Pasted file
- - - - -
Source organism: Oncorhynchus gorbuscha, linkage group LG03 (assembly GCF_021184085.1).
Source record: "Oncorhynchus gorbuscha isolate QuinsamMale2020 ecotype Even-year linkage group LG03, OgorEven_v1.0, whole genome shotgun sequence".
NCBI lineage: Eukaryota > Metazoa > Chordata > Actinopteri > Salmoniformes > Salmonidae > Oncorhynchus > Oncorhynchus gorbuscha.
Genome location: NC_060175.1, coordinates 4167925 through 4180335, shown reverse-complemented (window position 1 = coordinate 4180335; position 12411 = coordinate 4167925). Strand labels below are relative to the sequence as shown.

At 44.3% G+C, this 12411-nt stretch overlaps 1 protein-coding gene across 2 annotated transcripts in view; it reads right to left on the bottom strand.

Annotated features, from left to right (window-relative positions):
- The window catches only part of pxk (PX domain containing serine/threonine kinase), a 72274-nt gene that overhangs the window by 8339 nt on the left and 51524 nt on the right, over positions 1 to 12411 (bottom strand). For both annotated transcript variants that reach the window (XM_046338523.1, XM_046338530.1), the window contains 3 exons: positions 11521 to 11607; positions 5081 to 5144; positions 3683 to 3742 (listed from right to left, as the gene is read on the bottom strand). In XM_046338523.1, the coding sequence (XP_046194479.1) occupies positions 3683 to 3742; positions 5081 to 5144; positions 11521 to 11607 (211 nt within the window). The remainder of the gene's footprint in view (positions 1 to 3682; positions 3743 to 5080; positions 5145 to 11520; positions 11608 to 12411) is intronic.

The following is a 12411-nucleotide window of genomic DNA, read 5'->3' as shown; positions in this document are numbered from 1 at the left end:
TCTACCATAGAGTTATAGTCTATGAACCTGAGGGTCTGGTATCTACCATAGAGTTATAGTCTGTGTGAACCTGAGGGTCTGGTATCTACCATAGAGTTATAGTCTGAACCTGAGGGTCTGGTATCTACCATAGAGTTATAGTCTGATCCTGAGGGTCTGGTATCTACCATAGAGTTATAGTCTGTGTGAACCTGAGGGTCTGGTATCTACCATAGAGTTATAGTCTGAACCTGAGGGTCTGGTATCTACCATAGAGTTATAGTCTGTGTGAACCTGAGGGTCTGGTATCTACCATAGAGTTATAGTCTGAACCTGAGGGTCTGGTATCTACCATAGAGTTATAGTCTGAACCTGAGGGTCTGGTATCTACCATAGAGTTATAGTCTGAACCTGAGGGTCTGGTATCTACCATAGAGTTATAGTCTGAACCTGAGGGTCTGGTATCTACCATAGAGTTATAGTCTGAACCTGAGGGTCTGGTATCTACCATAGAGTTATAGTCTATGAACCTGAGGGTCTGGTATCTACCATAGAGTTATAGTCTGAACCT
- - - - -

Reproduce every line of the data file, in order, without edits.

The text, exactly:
Source organism: Oncorhynchus gorbuscha, linkage group LG03 (assembly GCF_021184085.1).
Source record: "Oncorhynchus gorbuscha isolate QuinsamMale2020 ecotype Even-year linkage group LG03, OgorEven_v1.0, whole genome shotgun sequence".
NCBI lineage: Eukaryota > Metazoa > Chordata > Actinopteri > Salmoniformes > Salmonidae > Oncorhynchus > Oncorhynchus gorbuscha.
Genome location: NC_060175.1, coordinates 4167925 through 4180335, shown reverse-complemented (window position 1 = coordinate 4180335; position 12411 = coordinate 4167925). Strand labels below are relative to the sequence as shown.

At 44.3% G+C, this 12411-nt stretch overlaps 1 protein-coding gene across 2 annotated transcripts in view; it reads right to left on the bottom strand.

Annotated features, from left to right (window-relative positions):
- The window catches only part of pxk (PX domain containing serine/threonine kinase), a 72274-nt gene that overhangs the window by 8339 nt on the left and 51524 nt on the right, over positions 1 to 12411 (bottom strand). For both annotated transcript variants that reach the window (XM_046338523.1, XM_046338530.1), the window contains 3 exons: positions 11521 to 11607; positions 5081 to 5144; positions 3683 to 3742 (listed from right to left, as the gene is read on the bottom strand). In XM_046338523.1, the coding sequence (XP_046194479.1) occupies positions 3683 to 3742; positions 5081 to 5144; positions 11521 to 11607 (211 nt within the window). The remainder of the gene's footprint in view (positions 1 to 3682; positions 3743 to 5080; positions 5145 to 11520; positions 11608 to 12411) is intronic.

The following is a 12411-nucleotide window of genomic DNA, read 5'->3' as shown; positions in this document are numbered from 1 at the left end:
TCTACCATAGAGTTATAGTCTATGAACCTGAGGGTCTGGTATCTACCATAGAGTTATAGTCTGTGTGAACCTGAGGGTCTGGTATCTACCATAGAGTTATAGTCTGAACCTGAGGGTCTGGTATCTACCATAGAGTTATAGTCTGATCCTGAGGGTCTGGTATCTACCATAGAGTTATAGTCTGTGTGAACCTGAGGGTCTGGTATCTACCATAGAGTTATAGTCTGAACCTGAGGGTCTGGTATCTACCATAGAGTTATAGTCTGTGTGAACCTGAGGGTCTGGTATCTACCATAGAGTTATAGTCTGAACCTGAGGGTCTGGTATCTACCATAGAGTTATAGTCTGAACCTGAGGGTCTGGTATCTACCATAGAGTTATAGTCTGAACCTGAGGGTCTGGTATCTACCATAGAGTTATAGTCTGAACCTGAGGGTCTGGTATCTACCATAGAGTTATAGTCTGAACCTGAGGGTCTGGTATCTACCATAGAGTTATAGTCTATGAACCTGAGGGTCTGGTATCTACCATAGAGTTATAGTCTGAACCT